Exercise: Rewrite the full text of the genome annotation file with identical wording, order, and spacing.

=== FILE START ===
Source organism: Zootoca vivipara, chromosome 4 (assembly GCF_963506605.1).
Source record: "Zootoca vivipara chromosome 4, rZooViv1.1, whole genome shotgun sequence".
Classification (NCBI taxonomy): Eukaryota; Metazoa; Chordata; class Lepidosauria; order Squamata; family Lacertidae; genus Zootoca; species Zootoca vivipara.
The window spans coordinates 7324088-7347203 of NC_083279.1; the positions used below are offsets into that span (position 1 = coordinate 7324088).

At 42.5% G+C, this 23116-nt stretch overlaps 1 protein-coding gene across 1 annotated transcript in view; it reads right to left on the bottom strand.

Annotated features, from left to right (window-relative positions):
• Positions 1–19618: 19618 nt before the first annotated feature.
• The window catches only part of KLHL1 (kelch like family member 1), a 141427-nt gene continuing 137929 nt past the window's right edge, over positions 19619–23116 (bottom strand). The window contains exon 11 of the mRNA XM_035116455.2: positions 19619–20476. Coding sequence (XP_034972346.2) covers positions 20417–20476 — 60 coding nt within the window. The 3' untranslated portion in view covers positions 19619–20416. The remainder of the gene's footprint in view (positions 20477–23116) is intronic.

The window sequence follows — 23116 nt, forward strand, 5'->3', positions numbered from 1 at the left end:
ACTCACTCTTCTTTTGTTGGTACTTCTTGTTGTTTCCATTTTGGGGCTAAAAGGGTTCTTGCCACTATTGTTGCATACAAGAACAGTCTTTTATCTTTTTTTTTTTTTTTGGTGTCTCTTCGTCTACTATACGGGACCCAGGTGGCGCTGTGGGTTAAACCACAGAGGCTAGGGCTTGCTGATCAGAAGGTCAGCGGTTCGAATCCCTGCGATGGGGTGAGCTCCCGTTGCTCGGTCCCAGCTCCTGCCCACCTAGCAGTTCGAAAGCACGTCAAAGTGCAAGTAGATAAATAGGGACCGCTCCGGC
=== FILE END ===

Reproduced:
Source organism: Zootoca vivipara, chromosome 4 (assembly GCF_963506605.1).
Source record: "Zootoca vivipara chromosome 4, rZooViv1.1, whole genome shotgun sequence".
Classification (NCBI taxonomy): Eukaryota; Metazoa; Chordata; class Lepidosauria; order Squamata; family Lacertidae; genus Zootoca; species Zootoca vivipara.
The window spans coordinates 7324088-7347203 of NC_083279.1; the positions used below are offsets into that span (position 1 = coordinate 7324088).

At 42.5% G+C, this 23116-nt stretch overlaps 1 protein-coding gene across 1 annotated transcript in view; it reads right to left on the bottom strand.

Annotated features, from left to right (window-relative positions):
• Positions 1–19618: 19618 nt before the first annotated feature.
• The window catches only part of KLHL1 (kelch like family member 1), a 141427-nt gene continuing 137929 nt past the window's right edge, over positions 19619–23116 (bottom strand). The window contains exon 11 of the mRNA XM_035116455.2: positions 19619–20476. Coding sequence (XP_034972346.2) covers positions 20417–20476 — 60 coding nt within the window. The 3' untranslated portion in view covers positions 19619–20416. The remainder of the gene's footprint in view (positions 20477–23116) is intronic.

The window sequence follows — 23116 nt, forward strand, 5'->3', positions numbered from 1 at the left end:
ACTCACTCTTCTTTTGTTGGTACTTCTTGTTGTTTCCATTTTGGGGCTAAAAGGGTTCTTGCCACTATTGTTGCATACAAGAACAGTCTTTTATCTTTTTTTTTTTTTTTGGTGTCTCTTCGTCTACTATACGGGACCCAGGTGGCGCTGTGGGTTAAACCACAGAGGCTAGGGCTTGCTGATCAGAAGGTCAGCGGTTCGAATCCCTGCGATGGGGTGAGCTCCCGTTGCTCGGTCCCAGCTCCTGCCCACCTAGCAGTTCGAAAGCACGTCAAAGTGCAAGTAGATAAATAGGGACCGCTCCGGC